Get out of bed, Jerusalem! Wake up. Put your face in the sunlight. God’s bright glory has risen for you. The whole earth is wrapped in darkness, all people sunk in deep darkness. But God rises on you, his sunrise glory breaks over you. Nations will come to your light, kings to your sunburst brightness. Look up! Look around! Watch as they gather, watch as they approach you: Your sons coming from great distances, your daughters carried by their nannies. When you see them coming you’ll smile – big smiles! Your heart will swell and, yes, burst! All those people returning by sea for the reunion, a rich harvest of exiles gathered in from the nations!
The people who walked in darkness have seen a great light. For those who lived in a land of deep shadows – light! sunbursts of light.
Already, we are living in the days of the winter darkness. We wake up to starlight, the moon hangs overhead well into the day, and we pick up our children from school by the sunset, we eat by candlelight or lamplight every night. We curl up in blankets and we serve piping hot comfort food to each other. The days are often grey here, too, on the Pacific south coast. This was new to me ten years ago when we first moved to this area. A prairie kid by birthright, November days were a diamond blue light of sunshine, bright and hard, reflected off the first piles of snow, refracting and dazzling. We filled our souls up with that light before the sun began to set in the short turn of the days, yes it’s dark now but tomorrow it will be bright again.
Instead now I’m caught between the ocean and the mountains, so the days are grey and the clouds are often low. It’s not unusual to have the lamps on for the entire day, moving from a black night to a dark and grey drizzle of a day and back into darkness, always cold, always damp.
We’ve grown used to it, many of us even love it. We have acclimated to the darkness, redeemed it with books and candlelight and coziness and pots of soup. We move through the day with our shoulders hunched against the rain, our hoods up to protect our hair and our ears until it feels like we are moving underwater, the sounds of the street muffled and a wash of water at our feet.
We think we’re fine, we think it’s good, we think weather doesn’t matter that much to us, and we are used to it, after all there are parts of it that we love! we find each other in the darkness and we redeem it, baptize it with our imaginations, absolutely, but then…. Oh, then comes the day when the sun rises in the sharp brittle light of near winter mornings when there are no clouds in the sky.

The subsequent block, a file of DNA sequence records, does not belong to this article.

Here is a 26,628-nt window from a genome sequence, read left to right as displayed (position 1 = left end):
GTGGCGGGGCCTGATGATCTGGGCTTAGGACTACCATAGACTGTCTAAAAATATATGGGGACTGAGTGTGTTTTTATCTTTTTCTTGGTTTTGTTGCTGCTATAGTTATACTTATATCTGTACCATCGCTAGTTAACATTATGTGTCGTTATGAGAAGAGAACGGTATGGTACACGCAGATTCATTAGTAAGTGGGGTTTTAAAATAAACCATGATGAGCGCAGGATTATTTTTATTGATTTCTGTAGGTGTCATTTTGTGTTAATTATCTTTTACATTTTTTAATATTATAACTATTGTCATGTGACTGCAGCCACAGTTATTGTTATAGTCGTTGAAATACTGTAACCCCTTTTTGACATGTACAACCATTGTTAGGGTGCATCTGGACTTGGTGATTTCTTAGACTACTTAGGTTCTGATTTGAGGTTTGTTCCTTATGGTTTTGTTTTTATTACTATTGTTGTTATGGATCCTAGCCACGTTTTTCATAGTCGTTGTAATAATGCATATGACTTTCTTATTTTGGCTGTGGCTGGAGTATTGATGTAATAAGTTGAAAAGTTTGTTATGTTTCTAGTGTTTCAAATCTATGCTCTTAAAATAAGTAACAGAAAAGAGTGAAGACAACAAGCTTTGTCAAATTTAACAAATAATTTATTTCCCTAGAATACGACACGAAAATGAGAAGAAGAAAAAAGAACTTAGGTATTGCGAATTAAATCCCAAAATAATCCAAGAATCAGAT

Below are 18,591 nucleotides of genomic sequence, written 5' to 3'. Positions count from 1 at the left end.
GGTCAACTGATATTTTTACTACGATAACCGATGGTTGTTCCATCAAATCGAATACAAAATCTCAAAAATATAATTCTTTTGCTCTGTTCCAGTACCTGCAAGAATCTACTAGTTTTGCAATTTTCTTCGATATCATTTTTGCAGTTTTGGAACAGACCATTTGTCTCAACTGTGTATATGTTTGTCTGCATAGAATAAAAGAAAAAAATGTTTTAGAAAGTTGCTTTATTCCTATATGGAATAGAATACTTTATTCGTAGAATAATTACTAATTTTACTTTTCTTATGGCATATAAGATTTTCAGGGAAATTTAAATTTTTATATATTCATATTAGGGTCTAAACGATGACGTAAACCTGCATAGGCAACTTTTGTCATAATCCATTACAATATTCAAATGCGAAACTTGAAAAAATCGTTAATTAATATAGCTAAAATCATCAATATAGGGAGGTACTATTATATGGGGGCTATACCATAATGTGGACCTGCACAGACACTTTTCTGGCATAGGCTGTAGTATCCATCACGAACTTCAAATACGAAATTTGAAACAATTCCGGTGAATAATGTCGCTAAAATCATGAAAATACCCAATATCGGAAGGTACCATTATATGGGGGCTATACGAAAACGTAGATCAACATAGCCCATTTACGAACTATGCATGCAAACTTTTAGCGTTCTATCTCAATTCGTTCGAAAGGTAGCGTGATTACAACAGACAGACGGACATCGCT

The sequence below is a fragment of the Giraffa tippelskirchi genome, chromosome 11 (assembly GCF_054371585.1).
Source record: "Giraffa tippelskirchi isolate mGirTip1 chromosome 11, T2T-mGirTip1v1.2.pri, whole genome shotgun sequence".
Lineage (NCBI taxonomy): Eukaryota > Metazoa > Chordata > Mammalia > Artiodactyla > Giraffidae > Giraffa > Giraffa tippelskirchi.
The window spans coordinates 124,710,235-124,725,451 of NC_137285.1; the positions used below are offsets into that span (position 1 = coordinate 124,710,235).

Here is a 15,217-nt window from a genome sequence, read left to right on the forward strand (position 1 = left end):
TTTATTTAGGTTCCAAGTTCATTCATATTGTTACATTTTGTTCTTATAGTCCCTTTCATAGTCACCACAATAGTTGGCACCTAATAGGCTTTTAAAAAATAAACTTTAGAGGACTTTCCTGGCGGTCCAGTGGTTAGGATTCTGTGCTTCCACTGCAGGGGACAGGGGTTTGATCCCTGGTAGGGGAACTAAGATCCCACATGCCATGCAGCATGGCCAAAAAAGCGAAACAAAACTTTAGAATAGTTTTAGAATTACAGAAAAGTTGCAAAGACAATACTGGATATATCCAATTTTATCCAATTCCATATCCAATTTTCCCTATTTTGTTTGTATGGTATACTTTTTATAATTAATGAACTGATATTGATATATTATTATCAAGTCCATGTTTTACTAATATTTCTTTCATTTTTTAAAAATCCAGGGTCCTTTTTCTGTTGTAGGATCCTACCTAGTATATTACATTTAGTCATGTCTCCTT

Oh, on that day.
Oh, look at that sunshine!
On that day, we fling open our blinds and we wash the windows from the inside, we sweep our floors because the light has shown us the dust of our comfort. We bundle up in our woolies and we stride out into the sunshine, grins on our faces. We go to the park and we walk with our hoods down no matter how cold it is. It’s always a bit colder without the clouds, sometimes the wind will take our breath but we stand out in it anyway. “How about that sunshine?” we crow to one another at the grocery store and the school pick up line and the office. “Oh, what a lovely day!” We call each other to meet at the playground or the walking trails. “You’ve got to get outside today,” we say coaxingly to the ones who hate the cold.
We are wide awake after the grey comfortable slumbers, we can see our breath and we can see the light, and we feel alive, alive, alive again. The light has swept away our torpor and our dull coziness, bracing us awake.
And then when the spring comes and the days grow longer and the clouds light altogether….well.
Then, in those days, we fling the windows wide open even though it’s still a bit too cold outside and the wind sweeps into our homes, the cold swirling into the corners. A few short months ago, this very temperature sent us running for our mittens and heavy coats, now after months of deeper cold, that number on the thermometer feels like a balmy day, worthy of t-shirts.
We feel a compulsion to clean and to sweep and to make our spaces sparkle like the light. We prepare our homes for the arrival of the light and the warmth like fancy people prepare their homes for big parties. Doesn’t someone have a bottle of champagne somewhere? We are all unbuttoning and unwinding and unfurling and then we are tipping our faces up to the light with our eyes closed against the brilliance, still seeing the light through our lids, feeling the promise of warmth and growth and life again.
So there is a metaphor for you.
This Sunday, light a candle named Hope at your table with your people because it is still dark outside.
But it won’t be night or dark grey days forever and right now, there are glimpses of the Kingdom still breaking through.
There is light enough by which to live: speak hope.
The Word was first, the Word present to God, God present to the Word. The Word was God, in readiness for God from day one. Everything was created through him; nothing – not one thing! – came into being without him. What came into existence was Life, and the Life was Light to live by. The Life-Light blazed out of the darkness; the darkness couldn’t put it out.
This is the first part of a series of Advent Sunday night candle meditations. This coming Sunday, Christians all around the world – in churches and in homes and in refugee camps and on the streets – will light the first candle, the Hope candle, to open Advent, the traditional season of preparation for the coming of the Christ-child as well as the reminder that Christ is coming again.
All Scripture quotations are from the Message paraphrase. Image source.
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